The Polar Opposites Express

To say that my wife and I are not on the same page in any number of areas would be an understatement. My favorite restaurants (wing places and sports bars) rank among her most hated places to eat. Many of her favorite places are entirely incompatible with my stomach. I love watching sports and, well, she does not. The way we go about solving problems is often remarkably different. She’s a registered nurse and deals with things people in the medical field deal with and I get light-headed if my finger is bleeding. I love drinking pop/cola/soda/soft drinks and she gags just hearing the carbonation fizz.

Our personal interests, likes, and hobbies are worlds apart. Our personalities, typically, are not similar. I have not used a dating site in my life but I don’t imagine such a site or algorithm would give us a compatible result. Yet 8 years later we are still married and still in love. The Christian reader understands in a profound way exactly why people who have little in common are in a healthy marriage.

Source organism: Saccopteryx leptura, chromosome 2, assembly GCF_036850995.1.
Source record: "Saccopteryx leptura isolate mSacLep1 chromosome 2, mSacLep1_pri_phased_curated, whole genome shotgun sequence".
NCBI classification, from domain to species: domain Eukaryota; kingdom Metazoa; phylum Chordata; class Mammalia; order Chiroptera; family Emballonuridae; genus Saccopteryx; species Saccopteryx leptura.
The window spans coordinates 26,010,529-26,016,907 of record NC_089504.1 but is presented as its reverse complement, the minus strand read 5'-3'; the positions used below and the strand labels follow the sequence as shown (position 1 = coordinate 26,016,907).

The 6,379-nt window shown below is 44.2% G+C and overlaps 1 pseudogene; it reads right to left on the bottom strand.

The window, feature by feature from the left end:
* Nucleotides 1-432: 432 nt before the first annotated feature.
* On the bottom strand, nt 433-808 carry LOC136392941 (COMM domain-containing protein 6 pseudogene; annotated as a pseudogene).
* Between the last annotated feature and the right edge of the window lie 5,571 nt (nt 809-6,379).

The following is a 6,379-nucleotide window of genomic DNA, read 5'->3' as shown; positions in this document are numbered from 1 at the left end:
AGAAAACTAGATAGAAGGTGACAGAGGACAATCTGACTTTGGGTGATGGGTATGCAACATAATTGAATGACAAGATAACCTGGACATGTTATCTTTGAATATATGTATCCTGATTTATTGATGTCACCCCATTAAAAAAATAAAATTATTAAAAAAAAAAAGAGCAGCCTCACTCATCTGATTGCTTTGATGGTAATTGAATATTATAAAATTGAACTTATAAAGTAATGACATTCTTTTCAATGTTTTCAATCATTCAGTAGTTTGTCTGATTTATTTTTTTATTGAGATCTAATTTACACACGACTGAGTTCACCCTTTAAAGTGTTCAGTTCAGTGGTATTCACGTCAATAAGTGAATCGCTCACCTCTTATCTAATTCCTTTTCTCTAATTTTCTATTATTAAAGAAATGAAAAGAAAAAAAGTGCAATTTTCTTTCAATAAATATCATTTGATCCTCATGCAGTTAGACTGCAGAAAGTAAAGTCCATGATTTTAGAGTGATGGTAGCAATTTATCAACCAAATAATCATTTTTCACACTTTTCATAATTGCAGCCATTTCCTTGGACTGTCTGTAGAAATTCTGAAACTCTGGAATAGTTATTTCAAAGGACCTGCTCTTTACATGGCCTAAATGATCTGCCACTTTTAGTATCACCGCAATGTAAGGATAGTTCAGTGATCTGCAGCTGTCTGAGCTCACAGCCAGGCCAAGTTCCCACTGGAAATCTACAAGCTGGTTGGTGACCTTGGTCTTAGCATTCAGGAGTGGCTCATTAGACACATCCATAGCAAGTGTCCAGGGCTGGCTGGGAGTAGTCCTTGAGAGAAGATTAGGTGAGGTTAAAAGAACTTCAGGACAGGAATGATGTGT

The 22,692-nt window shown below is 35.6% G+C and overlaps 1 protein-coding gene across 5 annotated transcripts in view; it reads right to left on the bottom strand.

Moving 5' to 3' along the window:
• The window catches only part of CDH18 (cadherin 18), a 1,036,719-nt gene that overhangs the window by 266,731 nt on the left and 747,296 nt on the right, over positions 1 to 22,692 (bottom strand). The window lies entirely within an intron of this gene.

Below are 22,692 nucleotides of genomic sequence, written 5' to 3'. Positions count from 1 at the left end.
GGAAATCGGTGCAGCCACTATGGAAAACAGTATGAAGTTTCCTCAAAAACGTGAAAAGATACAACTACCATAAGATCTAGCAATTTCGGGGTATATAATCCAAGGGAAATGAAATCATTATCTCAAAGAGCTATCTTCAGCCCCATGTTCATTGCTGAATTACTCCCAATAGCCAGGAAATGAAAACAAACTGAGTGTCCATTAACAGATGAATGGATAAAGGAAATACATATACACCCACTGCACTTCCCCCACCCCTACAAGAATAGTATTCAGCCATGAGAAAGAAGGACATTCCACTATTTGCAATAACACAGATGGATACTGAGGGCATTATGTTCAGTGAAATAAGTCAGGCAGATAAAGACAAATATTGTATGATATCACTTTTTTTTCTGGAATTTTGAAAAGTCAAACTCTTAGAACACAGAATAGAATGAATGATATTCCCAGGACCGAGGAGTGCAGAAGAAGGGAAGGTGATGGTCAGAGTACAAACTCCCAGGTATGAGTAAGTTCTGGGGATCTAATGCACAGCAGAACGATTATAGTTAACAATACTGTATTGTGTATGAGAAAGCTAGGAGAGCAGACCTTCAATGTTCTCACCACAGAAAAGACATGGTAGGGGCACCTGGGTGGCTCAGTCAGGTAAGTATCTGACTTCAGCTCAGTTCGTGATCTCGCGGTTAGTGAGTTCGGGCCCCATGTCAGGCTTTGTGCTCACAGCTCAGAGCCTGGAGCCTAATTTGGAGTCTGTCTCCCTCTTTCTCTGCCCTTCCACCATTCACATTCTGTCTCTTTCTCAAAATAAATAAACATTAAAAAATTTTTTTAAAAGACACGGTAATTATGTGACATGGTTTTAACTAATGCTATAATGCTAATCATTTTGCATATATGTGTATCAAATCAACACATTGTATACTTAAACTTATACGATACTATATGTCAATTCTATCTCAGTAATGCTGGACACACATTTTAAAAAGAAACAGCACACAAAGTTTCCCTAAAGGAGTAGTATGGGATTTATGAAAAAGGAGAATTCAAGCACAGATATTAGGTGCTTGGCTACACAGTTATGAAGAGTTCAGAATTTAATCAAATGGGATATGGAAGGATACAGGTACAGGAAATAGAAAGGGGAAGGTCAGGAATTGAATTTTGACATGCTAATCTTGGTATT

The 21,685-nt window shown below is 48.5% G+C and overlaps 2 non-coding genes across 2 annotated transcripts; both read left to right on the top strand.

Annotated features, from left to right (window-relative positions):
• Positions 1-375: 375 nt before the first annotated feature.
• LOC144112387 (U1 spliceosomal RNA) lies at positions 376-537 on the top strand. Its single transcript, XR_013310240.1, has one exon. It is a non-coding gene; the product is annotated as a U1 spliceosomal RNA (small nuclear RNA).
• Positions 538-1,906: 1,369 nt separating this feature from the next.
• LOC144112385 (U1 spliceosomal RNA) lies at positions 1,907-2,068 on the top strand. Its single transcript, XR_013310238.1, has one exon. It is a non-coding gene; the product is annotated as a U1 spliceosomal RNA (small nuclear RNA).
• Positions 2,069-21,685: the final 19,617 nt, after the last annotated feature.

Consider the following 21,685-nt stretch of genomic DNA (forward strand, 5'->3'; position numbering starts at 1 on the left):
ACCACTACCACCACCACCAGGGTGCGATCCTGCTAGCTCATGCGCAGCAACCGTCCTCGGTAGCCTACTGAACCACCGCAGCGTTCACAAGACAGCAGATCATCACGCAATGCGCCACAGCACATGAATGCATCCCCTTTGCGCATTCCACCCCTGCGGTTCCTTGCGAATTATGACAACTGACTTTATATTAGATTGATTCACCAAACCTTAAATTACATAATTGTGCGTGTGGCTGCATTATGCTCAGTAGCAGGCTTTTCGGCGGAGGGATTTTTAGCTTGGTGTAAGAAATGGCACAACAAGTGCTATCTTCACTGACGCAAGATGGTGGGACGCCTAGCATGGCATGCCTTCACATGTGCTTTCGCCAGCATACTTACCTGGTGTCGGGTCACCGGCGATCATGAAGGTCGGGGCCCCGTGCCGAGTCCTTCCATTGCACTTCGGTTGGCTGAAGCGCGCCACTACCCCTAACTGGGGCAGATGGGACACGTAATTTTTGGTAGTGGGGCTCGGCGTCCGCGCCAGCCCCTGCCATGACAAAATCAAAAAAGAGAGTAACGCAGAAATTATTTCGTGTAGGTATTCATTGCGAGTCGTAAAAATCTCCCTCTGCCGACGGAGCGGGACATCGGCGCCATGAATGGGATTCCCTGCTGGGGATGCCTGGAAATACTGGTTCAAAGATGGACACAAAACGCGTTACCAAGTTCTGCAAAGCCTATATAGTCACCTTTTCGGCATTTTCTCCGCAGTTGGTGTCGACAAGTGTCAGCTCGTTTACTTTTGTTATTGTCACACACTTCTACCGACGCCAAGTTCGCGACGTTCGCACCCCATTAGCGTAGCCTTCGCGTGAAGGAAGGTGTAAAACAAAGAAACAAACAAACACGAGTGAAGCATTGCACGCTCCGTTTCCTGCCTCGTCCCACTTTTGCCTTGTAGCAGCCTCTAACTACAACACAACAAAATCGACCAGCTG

Our core values and beliefs are intertwined about 75 feet below the surface. The deeper we dig the closer we get.

  • The way in which we want to raise our children is the same.
  • Our commitment to the institution of marriage is the same.
  • Our understanding of the role of government in society is the same.
  • We view money the same way.
  • We are both being saved and sanctified by the same God.
  • We believe the same way when it comes to deep doctrines of the Christian faith.

All this stems from our shared understanding of the Bible. We believe it is authoritative, accurate, and true from Genesis to Revelation. It doesn’t break my heart or upset me in the slightest when Melanie has no interest in going to my favorite wing place. She is not upset when I express no interest in watching a TV show she likes. What would be upsetting for one of us would be if the other rejected a clear teaching of Scripture. It’s the objective nature of the Bible that binds us together and keeps the superficial separations in their rightful place.

As we’ve gotten older together we have become, as many couples do, more alike. Our tastes still differ when it comes to the senses but we find more and more activities we enjoy doing together. This is the result of a commitment to love one another as we are commanded to do, not necessarily an evolving fun-o-meter. I don’t know how important it is to marry someone who likes what you like, but it is essential to marry someone of a like mind.

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